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Not only are many children & adults starving in Haiti everyday (which is just heartbreaking), so are many of the dogs, cats & livestock.

When we were in the states recently, one of the shows our children enjoyed watching on TV was the animal type rescue shows. Amazing what people with resources can do: both easy access to the means of properly caring for an animal & the many resources & organizations that are running to protect & save the animals.

Well, here in Haiti, I haven’t seen much of that. Never actually really thought much about it either because every dog you see on the streets here is hungry looking… just plain street & homeless looking. That is just the way it is. And for me, personally, after experiencing playing & working with starving children without much of any type of resources available to help them, the dogs didn’t become much of a concern to me…& this is coming from a major animal lover & advocate.

This little girl pup was wandering around on the QCS campus when we found her. No one else was around as it is summertime. She was growling & would not let us get near her but didn’t go far… she was weak. We decided we wanted to help her. We finally got her with a towel even though she protested with fear. Knowing that she would probably have some sort or many types of contagious things going on, we confined her to our bathroom shower & quarantined her from the kids & other dogs we have.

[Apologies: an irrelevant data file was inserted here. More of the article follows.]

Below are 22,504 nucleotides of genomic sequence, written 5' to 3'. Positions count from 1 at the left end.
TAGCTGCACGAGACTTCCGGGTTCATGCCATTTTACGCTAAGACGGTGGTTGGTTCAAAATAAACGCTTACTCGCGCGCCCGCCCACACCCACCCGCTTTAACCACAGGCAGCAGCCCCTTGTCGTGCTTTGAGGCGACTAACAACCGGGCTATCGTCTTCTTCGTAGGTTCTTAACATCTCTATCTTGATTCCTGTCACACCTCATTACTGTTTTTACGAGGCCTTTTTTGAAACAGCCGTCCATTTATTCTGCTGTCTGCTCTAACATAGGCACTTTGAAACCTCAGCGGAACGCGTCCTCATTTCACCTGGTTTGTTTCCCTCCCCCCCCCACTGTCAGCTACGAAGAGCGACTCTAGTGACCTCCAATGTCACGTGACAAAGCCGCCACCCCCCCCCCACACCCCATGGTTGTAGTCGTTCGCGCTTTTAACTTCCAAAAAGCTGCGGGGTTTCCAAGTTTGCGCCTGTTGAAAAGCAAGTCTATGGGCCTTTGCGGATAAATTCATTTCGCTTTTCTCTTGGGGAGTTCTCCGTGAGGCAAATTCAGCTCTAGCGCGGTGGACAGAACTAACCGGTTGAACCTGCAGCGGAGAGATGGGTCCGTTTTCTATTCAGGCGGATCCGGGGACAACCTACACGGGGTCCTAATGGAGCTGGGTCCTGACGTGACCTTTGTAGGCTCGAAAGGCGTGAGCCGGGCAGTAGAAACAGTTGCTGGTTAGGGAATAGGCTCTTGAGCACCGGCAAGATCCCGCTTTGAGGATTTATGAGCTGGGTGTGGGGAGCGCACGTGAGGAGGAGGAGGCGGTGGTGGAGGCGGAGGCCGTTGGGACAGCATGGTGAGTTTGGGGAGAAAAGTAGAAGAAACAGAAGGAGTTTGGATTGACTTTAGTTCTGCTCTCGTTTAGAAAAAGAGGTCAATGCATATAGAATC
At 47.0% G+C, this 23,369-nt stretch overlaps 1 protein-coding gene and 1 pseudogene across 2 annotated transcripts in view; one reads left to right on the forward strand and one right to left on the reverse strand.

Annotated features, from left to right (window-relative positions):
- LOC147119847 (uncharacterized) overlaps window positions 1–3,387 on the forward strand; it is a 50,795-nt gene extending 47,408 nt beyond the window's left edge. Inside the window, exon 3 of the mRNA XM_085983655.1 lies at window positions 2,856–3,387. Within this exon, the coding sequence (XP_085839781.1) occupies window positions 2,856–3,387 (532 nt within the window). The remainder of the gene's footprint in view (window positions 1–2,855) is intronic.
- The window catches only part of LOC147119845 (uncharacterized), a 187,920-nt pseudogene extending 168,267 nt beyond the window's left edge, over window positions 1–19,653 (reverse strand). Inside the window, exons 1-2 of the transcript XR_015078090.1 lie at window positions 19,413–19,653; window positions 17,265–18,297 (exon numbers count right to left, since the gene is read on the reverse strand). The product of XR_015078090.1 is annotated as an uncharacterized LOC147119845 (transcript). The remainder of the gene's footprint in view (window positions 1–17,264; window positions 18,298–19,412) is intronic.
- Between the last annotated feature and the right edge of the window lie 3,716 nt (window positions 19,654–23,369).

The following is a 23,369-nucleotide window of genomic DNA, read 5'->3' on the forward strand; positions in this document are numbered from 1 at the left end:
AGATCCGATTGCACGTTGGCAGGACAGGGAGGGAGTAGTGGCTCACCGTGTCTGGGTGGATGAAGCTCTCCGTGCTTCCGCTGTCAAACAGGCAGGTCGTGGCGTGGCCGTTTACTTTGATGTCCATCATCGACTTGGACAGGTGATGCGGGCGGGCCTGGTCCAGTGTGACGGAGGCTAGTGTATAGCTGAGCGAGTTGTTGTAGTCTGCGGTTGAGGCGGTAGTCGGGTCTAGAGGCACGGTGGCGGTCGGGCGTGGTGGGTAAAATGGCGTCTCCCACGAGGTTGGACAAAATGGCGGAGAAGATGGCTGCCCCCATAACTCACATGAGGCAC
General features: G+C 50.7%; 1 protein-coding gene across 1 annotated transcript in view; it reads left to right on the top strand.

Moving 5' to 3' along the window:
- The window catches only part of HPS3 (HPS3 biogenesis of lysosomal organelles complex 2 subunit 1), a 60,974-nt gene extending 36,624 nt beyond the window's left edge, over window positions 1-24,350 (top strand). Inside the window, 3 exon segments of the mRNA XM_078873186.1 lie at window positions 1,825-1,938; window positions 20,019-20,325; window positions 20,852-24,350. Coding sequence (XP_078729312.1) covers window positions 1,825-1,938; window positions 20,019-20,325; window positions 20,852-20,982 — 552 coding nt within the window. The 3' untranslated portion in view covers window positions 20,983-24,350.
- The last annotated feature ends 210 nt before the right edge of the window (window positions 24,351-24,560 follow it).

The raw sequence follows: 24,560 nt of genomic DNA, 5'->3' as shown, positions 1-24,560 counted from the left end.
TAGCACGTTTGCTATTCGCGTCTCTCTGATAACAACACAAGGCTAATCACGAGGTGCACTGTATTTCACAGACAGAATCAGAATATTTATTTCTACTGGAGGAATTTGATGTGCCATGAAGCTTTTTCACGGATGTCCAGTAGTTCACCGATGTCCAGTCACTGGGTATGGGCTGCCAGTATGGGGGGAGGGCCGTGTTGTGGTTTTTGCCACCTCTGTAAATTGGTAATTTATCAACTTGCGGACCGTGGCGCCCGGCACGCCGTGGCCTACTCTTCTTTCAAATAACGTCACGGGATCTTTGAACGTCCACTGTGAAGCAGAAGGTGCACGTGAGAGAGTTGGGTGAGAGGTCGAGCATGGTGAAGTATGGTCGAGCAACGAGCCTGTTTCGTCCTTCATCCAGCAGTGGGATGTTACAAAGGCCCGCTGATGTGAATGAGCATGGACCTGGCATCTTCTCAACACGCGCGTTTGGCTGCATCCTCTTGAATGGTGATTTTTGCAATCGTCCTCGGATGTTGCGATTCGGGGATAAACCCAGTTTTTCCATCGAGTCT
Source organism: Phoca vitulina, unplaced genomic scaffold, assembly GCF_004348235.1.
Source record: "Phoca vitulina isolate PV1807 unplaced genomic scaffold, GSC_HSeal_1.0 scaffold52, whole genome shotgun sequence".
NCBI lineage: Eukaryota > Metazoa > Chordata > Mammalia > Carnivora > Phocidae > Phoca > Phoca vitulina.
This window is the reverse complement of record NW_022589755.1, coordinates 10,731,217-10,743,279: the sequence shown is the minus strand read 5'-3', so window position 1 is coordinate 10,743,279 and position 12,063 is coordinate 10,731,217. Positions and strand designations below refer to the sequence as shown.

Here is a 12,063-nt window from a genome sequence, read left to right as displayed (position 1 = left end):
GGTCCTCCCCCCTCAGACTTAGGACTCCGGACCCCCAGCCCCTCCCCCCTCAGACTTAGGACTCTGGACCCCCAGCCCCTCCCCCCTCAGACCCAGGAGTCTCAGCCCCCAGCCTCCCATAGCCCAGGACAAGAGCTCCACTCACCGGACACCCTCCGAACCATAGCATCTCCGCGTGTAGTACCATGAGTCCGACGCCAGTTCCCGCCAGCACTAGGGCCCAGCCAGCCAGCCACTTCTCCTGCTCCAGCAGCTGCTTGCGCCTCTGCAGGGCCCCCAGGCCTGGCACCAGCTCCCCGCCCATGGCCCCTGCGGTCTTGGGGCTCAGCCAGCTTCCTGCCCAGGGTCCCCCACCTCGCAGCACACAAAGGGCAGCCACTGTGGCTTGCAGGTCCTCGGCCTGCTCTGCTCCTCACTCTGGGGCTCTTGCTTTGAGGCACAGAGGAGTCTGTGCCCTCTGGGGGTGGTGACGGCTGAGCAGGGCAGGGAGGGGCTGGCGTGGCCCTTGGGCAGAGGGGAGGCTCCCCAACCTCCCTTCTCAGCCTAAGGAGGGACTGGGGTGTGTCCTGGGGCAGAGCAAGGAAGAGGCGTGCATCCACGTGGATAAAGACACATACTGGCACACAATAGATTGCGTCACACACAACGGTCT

She smelled horrible. Not like a dirty dog smell but like sewer, which is, I’m sure exactly what it was. She was covered in fleas & we removed more than 25 little ticks off her tiny body, many of them lodged down in her ears….yuck. We used tweezers to get those guys out. Her belly was full of worms. She didn’t end up having any ringworm or distemper or parvo. Whew.

We have no business having another dog. But we weren’t going to just ignore her since she literally crossed our path that day & we can’t call any animal control or rescue, we can’t even take her to a shelter to get cared for or adopted out, they don’t exist here! If anyone knows of any around here…let us know 🙂